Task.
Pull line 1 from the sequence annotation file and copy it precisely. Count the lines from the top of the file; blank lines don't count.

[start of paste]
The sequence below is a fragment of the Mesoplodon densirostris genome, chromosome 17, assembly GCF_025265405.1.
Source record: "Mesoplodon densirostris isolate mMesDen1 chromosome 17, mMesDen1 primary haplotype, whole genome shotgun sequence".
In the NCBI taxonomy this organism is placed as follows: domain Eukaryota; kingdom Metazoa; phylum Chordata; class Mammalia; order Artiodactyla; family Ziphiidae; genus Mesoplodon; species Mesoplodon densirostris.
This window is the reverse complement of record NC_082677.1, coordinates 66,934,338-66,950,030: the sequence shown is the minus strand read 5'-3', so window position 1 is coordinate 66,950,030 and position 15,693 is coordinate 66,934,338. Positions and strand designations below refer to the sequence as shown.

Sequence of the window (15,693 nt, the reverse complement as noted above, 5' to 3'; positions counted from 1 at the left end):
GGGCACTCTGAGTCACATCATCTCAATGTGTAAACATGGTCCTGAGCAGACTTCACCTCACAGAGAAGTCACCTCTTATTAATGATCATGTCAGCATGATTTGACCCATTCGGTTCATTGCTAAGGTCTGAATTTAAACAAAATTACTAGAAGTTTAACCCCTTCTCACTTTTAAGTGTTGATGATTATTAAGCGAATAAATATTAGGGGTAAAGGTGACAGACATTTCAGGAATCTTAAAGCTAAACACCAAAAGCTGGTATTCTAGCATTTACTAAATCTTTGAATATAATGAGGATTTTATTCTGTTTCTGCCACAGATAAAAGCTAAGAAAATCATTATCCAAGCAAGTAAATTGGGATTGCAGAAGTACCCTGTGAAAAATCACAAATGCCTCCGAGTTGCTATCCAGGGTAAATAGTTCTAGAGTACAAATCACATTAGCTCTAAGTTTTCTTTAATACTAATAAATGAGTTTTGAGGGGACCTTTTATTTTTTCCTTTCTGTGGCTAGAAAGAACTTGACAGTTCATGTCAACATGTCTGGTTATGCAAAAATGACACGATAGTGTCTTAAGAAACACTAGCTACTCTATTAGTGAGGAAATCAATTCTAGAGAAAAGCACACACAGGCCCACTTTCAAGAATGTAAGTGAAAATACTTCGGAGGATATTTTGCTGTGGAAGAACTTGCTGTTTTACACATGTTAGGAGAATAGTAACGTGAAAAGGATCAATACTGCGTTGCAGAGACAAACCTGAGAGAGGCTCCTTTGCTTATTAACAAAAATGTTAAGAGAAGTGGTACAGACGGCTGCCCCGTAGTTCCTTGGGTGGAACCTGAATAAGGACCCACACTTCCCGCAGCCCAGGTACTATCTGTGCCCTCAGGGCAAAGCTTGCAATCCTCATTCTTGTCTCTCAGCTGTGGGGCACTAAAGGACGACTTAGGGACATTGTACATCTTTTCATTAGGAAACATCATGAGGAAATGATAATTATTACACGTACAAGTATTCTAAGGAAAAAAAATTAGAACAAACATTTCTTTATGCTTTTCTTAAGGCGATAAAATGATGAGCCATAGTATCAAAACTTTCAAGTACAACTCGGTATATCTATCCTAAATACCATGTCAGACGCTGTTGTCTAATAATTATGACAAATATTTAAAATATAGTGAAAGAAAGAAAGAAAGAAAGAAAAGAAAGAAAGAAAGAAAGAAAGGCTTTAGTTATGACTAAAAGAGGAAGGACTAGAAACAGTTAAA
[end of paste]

The sequence below is a fragment of the Mesoplodon densirostris genome, chromosome 17, assembly GCF_025265405.1.